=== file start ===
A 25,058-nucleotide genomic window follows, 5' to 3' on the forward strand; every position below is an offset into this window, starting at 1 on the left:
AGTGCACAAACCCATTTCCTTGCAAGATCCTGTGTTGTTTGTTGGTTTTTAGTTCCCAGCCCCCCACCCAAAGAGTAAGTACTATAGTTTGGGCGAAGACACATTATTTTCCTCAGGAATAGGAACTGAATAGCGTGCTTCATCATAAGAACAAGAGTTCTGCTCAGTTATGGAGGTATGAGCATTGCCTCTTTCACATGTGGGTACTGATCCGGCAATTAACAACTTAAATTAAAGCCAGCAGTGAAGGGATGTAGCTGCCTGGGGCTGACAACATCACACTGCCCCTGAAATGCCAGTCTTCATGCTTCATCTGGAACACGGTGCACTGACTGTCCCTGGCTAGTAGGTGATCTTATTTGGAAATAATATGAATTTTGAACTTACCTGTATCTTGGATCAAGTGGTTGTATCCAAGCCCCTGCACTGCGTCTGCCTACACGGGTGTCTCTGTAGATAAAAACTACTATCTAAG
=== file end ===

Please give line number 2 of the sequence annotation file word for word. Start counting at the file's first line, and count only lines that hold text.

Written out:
AGTGCACAAACCCATTTCCTTGCAAGATCCTGTGTTGTTTGTTGGTTTTTAGTTCCCAGCCCCCCACCCAAAGAGTAAGTACTATAGTTTGGGCGAAGACACATTATTTTCCTCAGGAATAGGAACTGAATAGCGTGCTTCATCATAAGAACAAGAGTTCTGCTCAGTTATGGAGGTATGAGCATTGCCTCTTTCACATGTGGGTACTGATCCGGCAATTAACAACTTAAATTAAAGCCAGCAGTGAAGGGATGTAGCTGCCTGGGGCTGACAACATCACACTGCCCCTGAAATGCCAGTCTTCATGCTTCATCTGGAACACGGTGCACTGACTGTCCCTGGCTAGTAGGTGATCTTATTTGGAAATAATATGAATTTTGAACTTACCTGTATCTTGGATCAAGTGGTTGTATCCAAGCCCCTGCACTGCGTCTGCCTACACGGGTGTCTCTGTAGATAAAAACTACTATCTAAG